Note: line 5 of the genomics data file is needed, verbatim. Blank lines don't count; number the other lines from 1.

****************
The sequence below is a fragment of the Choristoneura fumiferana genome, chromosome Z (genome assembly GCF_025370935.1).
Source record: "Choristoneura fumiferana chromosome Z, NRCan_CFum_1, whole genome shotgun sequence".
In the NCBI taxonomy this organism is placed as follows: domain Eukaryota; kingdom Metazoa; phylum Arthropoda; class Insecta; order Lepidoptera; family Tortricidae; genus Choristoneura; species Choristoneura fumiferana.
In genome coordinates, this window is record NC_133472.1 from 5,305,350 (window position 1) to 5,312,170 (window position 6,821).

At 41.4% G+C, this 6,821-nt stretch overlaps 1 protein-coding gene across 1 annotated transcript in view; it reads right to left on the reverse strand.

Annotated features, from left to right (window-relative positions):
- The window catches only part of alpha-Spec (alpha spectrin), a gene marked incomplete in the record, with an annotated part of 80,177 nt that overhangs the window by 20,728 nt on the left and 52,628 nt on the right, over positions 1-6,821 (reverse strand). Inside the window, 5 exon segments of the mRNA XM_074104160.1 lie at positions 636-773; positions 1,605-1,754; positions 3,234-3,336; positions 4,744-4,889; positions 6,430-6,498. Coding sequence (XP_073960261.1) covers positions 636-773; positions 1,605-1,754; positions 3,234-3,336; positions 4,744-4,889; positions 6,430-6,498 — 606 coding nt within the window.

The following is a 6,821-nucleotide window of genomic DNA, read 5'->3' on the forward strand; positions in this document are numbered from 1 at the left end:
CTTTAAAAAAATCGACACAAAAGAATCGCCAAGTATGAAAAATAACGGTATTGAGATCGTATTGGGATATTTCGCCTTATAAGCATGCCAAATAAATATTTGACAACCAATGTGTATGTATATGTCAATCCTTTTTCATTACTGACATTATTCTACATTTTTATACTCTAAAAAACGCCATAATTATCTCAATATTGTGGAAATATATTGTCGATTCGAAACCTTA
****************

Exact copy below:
At 41.4% G+C, this 6,821-nt stretch overlaps 1 protein-coding gene across 1 annotated transcript in view; it reads right to left on the reverse strand.